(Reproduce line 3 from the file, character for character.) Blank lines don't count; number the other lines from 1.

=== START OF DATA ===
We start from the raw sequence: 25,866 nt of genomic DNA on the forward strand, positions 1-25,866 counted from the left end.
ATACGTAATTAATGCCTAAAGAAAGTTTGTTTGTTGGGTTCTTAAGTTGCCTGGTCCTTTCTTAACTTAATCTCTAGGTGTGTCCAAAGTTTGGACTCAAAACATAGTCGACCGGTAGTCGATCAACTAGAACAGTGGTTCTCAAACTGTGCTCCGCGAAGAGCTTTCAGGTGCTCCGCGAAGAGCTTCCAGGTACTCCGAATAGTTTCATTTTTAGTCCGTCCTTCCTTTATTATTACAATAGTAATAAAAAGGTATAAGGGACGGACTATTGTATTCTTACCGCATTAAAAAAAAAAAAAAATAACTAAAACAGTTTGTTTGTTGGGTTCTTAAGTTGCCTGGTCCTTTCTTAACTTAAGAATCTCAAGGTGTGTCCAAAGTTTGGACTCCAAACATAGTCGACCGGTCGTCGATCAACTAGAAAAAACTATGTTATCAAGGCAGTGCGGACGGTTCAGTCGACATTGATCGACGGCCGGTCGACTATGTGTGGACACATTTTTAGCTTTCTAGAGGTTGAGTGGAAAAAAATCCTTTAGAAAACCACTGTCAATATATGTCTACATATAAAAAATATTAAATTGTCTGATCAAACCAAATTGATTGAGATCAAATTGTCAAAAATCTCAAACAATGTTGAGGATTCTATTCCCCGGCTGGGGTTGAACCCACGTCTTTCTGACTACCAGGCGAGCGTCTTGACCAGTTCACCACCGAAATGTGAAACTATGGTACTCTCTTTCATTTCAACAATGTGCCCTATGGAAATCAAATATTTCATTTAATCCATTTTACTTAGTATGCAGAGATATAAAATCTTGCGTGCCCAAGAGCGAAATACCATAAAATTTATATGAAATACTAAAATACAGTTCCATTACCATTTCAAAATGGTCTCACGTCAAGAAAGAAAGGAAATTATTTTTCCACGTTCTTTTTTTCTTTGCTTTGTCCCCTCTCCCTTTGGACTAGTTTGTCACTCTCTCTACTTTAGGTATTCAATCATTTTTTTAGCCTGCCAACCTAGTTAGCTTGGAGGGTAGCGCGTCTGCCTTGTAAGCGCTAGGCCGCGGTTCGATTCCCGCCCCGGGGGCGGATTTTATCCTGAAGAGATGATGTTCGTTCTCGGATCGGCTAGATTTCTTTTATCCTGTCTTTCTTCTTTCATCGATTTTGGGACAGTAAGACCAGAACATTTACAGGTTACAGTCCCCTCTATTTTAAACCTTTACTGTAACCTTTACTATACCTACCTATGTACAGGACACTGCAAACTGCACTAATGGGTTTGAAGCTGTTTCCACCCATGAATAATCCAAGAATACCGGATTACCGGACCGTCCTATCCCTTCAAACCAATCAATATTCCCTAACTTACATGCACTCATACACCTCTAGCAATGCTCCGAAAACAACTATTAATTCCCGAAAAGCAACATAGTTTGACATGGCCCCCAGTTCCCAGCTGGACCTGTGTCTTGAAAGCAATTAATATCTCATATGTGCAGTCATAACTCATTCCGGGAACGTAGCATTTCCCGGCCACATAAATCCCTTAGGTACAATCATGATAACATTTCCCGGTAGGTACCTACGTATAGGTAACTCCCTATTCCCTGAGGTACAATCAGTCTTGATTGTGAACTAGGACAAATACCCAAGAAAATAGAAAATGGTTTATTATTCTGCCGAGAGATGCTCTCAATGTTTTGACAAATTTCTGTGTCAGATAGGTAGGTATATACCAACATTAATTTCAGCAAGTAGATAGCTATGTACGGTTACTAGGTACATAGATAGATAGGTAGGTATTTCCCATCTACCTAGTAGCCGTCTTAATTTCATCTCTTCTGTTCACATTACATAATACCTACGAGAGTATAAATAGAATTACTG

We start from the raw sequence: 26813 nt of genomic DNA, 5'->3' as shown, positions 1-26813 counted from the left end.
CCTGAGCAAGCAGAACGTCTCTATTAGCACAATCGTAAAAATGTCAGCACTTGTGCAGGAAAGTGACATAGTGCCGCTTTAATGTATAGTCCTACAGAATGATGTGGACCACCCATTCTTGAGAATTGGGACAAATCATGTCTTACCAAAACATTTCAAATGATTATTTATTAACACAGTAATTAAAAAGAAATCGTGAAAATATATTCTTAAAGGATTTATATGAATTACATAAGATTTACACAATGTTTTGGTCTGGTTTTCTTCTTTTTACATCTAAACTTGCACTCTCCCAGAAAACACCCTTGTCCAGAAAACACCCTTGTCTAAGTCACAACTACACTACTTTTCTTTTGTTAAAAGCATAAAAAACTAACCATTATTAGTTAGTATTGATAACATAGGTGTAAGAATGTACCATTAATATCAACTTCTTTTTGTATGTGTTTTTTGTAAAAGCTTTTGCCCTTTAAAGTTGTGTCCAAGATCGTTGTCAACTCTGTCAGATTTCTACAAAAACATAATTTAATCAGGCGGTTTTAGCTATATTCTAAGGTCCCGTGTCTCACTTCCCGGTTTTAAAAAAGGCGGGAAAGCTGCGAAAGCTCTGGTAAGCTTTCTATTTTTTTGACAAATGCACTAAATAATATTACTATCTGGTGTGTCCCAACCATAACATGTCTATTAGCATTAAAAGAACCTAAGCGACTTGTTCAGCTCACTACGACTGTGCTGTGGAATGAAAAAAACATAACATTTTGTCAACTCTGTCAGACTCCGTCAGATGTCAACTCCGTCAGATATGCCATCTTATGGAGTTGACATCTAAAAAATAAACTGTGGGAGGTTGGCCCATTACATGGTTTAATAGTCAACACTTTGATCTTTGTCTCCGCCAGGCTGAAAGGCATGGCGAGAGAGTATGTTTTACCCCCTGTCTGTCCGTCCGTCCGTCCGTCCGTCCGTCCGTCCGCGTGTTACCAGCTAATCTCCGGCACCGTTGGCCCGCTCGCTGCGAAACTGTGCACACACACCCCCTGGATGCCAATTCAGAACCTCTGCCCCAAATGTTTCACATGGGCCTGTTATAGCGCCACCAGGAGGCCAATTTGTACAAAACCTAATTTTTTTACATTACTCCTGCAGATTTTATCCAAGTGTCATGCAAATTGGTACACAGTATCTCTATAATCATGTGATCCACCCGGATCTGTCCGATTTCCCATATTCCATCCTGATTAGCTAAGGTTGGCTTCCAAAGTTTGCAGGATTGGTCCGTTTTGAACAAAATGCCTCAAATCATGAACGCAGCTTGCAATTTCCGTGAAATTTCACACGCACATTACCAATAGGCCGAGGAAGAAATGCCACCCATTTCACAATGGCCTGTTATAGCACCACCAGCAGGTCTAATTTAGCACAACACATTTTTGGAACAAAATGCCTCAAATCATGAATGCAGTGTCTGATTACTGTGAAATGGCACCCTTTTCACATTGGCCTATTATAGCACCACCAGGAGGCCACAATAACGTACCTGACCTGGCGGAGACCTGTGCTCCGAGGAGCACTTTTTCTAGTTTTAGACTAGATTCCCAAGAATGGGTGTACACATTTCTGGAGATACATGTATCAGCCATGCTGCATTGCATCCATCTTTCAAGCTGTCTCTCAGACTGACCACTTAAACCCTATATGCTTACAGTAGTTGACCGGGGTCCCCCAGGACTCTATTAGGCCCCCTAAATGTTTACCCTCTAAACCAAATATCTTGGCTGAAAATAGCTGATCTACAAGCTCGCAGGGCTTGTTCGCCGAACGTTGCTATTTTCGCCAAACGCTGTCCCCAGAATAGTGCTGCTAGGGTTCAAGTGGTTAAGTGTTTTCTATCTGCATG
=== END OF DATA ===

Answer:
We start from the raw sequence: 26813 nt of genomic DNA, 5'->3' as shown, positions 1-26813 counted from the left end.